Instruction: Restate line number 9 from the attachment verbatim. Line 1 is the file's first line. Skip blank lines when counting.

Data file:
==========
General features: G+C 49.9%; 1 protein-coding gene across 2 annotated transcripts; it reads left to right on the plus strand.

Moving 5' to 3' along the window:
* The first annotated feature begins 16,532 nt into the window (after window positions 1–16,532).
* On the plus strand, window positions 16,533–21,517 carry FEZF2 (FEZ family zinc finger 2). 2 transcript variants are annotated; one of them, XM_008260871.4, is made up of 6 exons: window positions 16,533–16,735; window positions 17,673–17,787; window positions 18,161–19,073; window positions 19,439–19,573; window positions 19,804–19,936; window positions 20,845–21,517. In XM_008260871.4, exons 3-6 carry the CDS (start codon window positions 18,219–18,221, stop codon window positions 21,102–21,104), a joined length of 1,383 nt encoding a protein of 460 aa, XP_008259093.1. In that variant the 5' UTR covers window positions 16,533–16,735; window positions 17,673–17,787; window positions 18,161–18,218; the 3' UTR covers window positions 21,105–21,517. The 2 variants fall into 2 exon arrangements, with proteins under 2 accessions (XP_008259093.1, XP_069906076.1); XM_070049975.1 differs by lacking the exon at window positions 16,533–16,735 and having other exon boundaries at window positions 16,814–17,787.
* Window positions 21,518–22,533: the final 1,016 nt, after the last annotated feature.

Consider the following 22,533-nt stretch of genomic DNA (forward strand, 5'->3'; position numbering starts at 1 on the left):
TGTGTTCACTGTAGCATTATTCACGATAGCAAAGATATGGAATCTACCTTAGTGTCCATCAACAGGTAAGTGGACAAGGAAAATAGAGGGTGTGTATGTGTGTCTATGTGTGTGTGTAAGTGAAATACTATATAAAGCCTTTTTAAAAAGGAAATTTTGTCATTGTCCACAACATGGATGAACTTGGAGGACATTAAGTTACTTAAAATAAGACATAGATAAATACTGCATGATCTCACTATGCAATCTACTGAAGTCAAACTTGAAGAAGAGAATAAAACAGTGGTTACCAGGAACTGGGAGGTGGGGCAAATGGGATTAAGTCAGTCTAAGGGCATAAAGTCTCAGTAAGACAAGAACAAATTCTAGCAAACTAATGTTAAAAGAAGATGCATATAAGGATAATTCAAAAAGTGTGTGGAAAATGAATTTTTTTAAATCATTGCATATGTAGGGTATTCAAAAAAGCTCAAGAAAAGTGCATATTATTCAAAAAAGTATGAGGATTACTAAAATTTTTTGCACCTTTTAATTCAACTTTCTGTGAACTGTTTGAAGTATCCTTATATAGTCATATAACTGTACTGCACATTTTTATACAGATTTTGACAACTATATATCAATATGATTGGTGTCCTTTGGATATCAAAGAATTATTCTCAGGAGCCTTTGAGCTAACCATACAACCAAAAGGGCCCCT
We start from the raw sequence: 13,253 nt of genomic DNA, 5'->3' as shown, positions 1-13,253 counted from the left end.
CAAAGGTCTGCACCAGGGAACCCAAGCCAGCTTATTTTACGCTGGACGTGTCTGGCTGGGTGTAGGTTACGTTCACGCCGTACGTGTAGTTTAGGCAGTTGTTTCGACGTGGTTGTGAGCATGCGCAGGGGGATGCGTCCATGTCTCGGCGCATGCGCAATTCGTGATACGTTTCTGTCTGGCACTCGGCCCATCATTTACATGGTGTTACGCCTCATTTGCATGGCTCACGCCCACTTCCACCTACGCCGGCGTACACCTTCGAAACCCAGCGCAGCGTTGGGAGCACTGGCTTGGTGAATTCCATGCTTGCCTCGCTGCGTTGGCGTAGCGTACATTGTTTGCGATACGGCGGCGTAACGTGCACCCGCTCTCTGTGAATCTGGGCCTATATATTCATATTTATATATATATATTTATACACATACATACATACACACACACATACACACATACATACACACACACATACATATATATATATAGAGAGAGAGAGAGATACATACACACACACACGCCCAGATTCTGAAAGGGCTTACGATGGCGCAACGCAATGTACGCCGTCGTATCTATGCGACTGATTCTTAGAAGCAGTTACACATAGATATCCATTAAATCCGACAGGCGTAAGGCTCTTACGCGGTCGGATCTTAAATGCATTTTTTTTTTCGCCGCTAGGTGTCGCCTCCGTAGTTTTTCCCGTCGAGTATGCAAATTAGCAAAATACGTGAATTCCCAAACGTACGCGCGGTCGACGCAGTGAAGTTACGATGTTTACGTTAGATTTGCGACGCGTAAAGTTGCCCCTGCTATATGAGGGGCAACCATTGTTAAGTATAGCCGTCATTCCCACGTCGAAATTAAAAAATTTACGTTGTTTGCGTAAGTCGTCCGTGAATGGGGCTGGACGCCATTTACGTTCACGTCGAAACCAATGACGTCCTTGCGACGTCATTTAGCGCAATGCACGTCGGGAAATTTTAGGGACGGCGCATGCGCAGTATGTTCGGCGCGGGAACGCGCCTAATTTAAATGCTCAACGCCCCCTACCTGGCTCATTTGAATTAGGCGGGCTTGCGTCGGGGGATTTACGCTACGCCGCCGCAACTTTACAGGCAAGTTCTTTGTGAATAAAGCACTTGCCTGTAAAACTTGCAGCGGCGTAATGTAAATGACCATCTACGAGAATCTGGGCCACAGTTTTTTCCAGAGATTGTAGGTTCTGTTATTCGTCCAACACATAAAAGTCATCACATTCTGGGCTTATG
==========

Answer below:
CAAAGGTCTGCACCAGGGAACCCAAGCCAGCTTATTTTACGCTGGACGTGTCTGGCTGGGTGTAGGTTACGTTCACGCCGTACGTGTAGTTTAGGCAGTTGTTTCGACGTGGTTGTGAGCATGCGCAGGGGGATGCGTCCATGTCTCGGCGCATGCGCAATTCGTGATACGTTTCTGTCTGGCACTCGGCCCATCATTTACATGGTGTTACGCCTCATTTGCATGGCTCACGCCCACTTCCACCTACGCCGGCGTACACCTTCGAAACCCAGCGCAGCGTTGGGAGCACTGGCTTGGTGAATTCCATGCTTGCCTCGCTGCGTTGGCGTAGCGTACATTGTTTGCGATACGGCGGCGTAACGTGCACCCGCTCTCTGTGAATCTGGGCCTATATATTCATATTTATATATATATATTTATACACATACATACATACACACACACATACACACATACATACACACACACATACATATATATATATAGAGAGAGAGAGAGATACATACACACACACACGCCCAGATTCTGAAAGGGCTTACGATGGCGCAACGCAATGTACGCCGTCGTATCTATGCGACTGATTCTTAGAAGCAGTTACACATAGATATCCATTAAATCCGACAGGCGTAAGGCTCTTACGCGGTCGGATCTTAAATGCATTTTTTTTTTCGCCGCTAGGTGTCGCCTCCGTAGTTTTTCCCGTCGAGTATGCAAATTAGCAAAATACGTGAATTCCCAAACGTACGCGCGGTCGACGCAGTGAAGTTACGATGTTTACGTTAGATTTGCGACGCGTAAAGTTGCCCCTGCTATATGAGGGGCAACCATTGTTAAGTATAGCCGTCATTCCCACGTCGAAATTAAAAAATTTACGTTGTTTGCGTAAGTCGTCCGTGAATGGGGCTGGACGCCATTTACGTTCACGTCGAAACCAATGACGTCCTTGCGACGTCATTTAGCGCAATGCACGTCGGGAAATTTTAGGGACGGCGCATGCGCAGTATGTTCGGCGCGGGAACGCGCCTAATTTAAATGCTCAACGCCCCCTACCTGGCTCATTTGAATTAGGCGGGCTTGCGTCGGGGGATTTACGCTACGCCGCCGCAACTTTACAGGCAAGTTCTTTGTGAATAAAGCACTTGCCTGTAAAACTTGCAGCGGCGTAATGTAAATGACCATCTACGAGAATCTGGGCCACAGTTTTTTCCAGAGATTGTAGGTTCTGTTATTCGTCCAACACATAAAAGTCATCACATTCTGGGCTTATG